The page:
Given its micro-budget and absurdity, The Brain from Planet Arous is often surprisingly okay. Director Juran was so embarrassed he took his name off the final product (using his middle name, Hertz, as his surname on the credits), and the movie does get goofy, but its biggest problem isn’t the budget in the end.
Instead, it’s how Arous treats leading lady and de facto protagonist Joyce Meadows. She’s second-billed, but lead John Agar has been possessed by an evil space brain. For the vast majority of the… seventy-minute runtime, it’s not Agar bent on world domination and assaulting Meadows; it’s this evil super brain. Literal super brain. There are two of them, one bad, one good, and they’re usually physically immaterial but visible, something Agar never figures out when trying to fight the bad one initially. Concerning since he’s a nuclear physicist.
He and his sidekick, Robert Fuller, measure a way too much radiation out at “Mystery Mountain” (Ray Buffam’s script seems written for a “Scooby-Doo” in more ways than one) and go out to investigate. Before they go, they go over to Meadows’s house for some all-American grub. Hamburgers, French fries, and casual sexism. Though not as much as later when Meadows’s dad, Thomas Browne Henry, says he’s going to hide in his office, so he doesn’t have to help with the dishes and will only come out when she’s finished.
Henry is terrible, which ends up helping the film a little. The only time the space brains appear in shots with the actors is when the brains are possessing someone. Otherwise, they never share shots, so there’s a lot of Agar dramatically flailing around the frame all by himself. There’s only so much he can do, right? Like, come on. It’s called The Brain from Planet Arous, after all.
And when Agar’s possessed and planning world domination, he has moments of success. He’s able to get absurd enough to match the script. Rolling around by himself, there’s nothing to be done with it.
He also gets metallic mutant eyes, which are clearly painful to wear, and Agar’s wincing pain makes for a more effective moment.
After the opening, when Agar and Fuller go out and find the alien, most of the movie is set either in Agar’s lab or Meadows’s house. Specifically, her backyard because it seems like the lab is in a different part of that same house. The first scene makes it look like she’s coming in to get them for lunch, not getting in a car and driving over and bringing them back for lunch.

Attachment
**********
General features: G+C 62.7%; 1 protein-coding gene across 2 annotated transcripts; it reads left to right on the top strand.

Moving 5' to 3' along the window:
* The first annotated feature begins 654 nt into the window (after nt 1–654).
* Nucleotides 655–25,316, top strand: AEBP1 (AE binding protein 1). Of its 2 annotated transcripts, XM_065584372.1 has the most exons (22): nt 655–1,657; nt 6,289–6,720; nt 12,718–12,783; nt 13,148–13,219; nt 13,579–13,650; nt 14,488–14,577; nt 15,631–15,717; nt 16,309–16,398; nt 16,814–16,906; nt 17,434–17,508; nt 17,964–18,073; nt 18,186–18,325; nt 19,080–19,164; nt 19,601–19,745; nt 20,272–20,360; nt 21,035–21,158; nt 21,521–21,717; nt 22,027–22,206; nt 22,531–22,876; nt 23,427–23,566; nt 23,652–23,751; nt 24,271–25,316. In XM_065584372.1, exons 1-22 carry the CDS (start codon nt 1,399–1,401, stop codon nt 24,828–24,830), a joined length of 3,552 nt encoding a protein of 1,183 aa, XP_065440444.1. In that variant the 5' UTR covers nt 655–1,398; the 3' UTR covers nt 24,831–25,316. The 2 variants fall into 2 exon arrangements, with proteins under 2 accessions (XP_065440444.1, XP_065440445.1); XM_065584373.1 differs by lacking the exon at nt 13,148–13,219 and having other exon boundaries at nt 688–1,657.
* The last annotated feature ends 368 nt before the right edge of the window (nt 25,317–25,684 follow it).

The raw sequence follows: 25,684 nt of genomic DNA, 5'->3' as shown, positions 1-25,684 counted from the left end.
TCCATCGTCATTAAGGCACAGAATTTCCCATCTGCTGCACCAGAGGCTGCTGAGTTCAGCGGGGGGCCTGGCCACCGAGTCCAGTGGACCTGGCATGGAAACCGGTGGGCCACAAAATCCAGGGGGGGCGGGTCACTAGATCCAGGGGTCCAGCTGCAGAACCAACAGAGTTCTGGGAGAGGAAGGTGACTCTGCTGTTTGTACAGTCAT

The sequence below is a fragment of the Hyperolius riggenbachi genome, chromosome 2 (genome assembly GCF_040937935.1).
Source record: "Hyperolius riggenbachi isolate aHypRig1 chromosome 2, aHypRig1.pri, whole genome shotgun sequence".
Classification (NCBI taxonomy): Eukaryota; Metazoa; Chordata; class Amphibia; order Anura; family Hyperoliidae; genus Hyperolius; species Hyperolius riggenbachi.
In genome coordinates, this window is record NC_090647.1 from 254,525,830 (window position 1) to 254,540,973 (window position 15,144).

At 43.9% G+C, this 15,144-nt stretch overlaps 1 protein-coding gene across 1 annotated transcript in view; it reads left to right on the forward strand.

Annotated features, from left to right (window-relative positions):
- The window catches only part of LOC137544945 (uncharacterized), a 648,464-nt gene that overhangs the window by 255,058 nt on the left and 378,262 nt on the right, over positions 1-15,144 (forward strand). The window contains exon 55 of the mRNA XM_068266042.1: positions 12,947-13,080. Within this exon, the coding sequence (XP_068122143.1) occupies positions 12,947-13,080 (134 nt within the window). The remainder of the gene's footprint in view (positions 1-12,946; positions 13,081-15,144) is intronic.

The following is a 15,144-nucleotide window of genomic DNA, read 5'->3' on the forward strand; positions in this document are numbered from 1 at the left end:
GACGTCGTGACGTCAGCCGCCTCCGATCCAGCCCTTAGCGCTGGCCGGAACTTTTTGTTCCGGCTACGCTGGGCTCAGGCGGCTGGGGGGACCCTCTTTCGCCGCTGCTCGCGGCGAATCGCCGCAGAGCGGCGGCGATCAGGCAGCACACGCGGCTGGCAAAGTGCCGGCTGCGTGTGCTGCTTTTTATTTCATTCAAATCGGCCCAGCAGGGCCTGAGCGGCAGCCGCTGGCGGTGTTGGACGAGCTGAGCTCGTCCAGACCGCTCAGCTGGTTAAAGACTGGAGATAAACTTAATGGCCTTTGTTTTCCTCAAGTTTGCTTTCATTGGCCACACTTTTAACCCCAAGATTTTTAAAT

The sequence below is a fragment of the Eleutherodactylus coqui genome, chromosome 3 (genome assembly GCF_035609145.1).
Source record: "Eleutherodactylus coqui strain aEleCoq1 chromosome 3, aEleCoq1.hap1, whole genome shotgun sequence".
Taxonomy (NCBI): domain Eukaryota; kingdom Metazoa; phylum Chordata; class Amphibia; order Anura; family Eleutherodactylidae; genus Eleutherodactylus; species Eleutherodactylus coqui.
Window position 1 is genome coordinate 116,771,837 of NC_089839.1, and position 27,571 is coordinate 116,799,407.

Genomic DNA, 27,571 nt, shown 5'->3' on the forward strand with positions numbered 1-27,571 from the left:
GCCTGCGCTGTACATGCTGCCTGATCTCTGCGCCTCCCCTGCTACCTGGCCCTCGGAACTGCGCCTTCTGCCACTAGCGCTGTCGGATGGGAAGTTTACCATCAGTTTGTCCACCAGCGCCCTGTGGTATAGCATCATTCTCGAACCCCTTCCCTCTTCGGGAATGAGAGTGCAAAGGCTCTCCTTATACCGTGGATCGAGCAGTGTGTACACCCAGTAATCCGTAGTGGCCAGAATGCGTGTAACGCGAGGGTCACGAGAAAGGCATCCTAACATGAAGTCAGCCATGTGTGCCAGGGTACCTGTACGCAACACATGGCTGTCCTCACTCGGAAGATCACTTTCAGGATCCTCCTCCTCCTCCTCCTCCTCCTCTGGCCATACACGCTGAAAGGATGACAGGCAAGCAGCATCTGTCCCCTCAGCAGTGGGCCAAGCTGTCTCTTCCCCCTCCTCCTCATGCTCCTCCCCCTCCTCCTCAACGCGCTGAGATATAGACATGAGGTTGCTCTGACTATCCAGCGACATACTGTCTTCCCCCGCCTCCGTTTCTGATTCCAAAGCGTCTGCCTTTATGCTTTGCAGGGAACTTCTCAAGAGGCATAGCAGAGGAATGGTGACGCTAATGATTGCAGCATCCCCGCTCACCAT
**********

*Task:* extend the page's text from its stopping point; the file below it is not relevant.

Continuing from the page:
Later, her dog will run between the houses regularly, but Agar always drives back and forth. It’s a little weird, but I guess even Arous knew the idea of scientists Agar and Fuller living with his girlfriend Meadows and her dad Henry was too silly.
Meadows and Agar only get a couple scenes together before he becomes possessed by the evil brain, who taunts Agar about what they’re going to do to Meadows and how she brings out a certain malicious lust in the otherwise asexual brain. It’s a lot, and Meadows spends most of the movie terrified of Agar attacking her. She’s pretty damn good at it.
Of course, after Agar gets back and assaults her, dad Henry tells her to get over it; Meadows doesn’t get any support until the good alien space brain shows up and confirms Agar’s now dangerous to Henry. It’s obvious what kind of world Meadows is living in.
And, just when the film needs to acknowledge her ability to overcome that world’s hindrances… it makes a sexist joke about her. And she’s a silly, silly lady. It’s a mean ending for the character, a bad one for the film, a big diss to Meadows (who kept a straight face not just opposite translucent space brains but also Henry’s bad acting), and a crap end for the film overall.
Instead of having a resolution, the movie literally just has someone gaslight Meadows and make her the butt of a joke.
It’s a bummer since it didn’t have to end so badly. And it didn’t have anything to do with the budget, just bad writing. Arous just needed to take itself as seriously as its two leads did. Agar and, especially, Meadows get nothing for their efforts.